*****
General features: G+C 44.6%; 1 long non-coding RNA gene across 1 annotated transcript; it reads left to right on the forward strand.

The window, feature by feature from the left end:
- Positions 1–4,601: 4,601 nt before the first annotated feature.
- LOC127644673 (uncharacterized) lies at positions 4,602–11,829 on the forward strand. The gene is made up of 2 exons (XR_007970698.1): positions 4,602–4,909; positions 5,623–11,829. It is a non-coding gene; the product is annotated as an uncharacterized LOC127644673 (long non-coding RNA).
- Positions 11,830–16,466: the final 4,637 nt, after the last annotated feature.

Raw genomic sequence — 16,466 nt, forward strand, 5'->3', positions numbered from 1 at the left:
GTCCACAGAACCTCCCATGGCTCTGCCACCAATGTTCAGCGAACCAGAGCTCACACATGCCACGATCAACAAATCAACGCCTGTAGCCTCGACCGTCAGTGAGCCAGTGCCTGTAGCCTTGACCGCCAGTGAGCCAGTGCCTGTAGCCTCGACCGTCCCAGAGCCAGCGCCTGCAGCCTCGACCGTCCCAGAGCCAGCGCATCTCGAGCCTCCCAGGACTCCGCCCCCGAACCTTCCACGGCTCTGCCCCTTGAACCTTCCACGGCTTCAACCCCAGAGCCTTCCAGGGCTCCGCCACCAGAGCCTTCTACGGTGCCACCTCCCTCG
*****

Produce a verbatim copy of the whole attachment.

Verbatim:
General features: G+C 44.6%; 1 long non-coding RNA gene across 1 annotated transcript; it reads left to right on the forward strand.

The window, feature by feature from the left end:
- Positions 1–4,601: 4,601 nt before the first annotated feature.
- LOC127644673 (uncharacterized) lies at positions 4,602–11,829 on the forward strand. The gene is made up of 2 exons (XR_007970698.1): positions 4,602–4,909; positions 5,623–11,829. It is a non-coding gene; the product is annotated as an uncharacterized LOC127644673 (long non-coding RNA).
- Positions 11,830–16,466: the final 4,637 nt, after the last annotated feature.

Raw genomic sequence — 16,466 nt, forward strand, 5'->3', positions numbered from 1 at the left:
GTCCACAGAACCTCCCATGGCTCTGCCACCAATGTTCAGCGAACCAGAGCTCACACATGCCACGATCAACAAATCAACGCCTGTAGCCTCGACCGTCAGTGAGCCAGTGCCTGTAGCCTTGACCGCCAGTGAGCCAGTGCCTGTAGCCTCGACCGTCCCAGAGCCAGCGCCTGCAGCCTCGACCGTCCCAGAGCCAGCGCATCTCGAGCCTCCCAGGACTCCGCCCCCGAACCTTCCACGGCTCTGCCCCTTGAACCTTCCACGGCTTCAACCCCAGAGCCTTCCAGGGCTCCGCCACCAGAGCCTTCTACGGTGCCACCTCCCTCG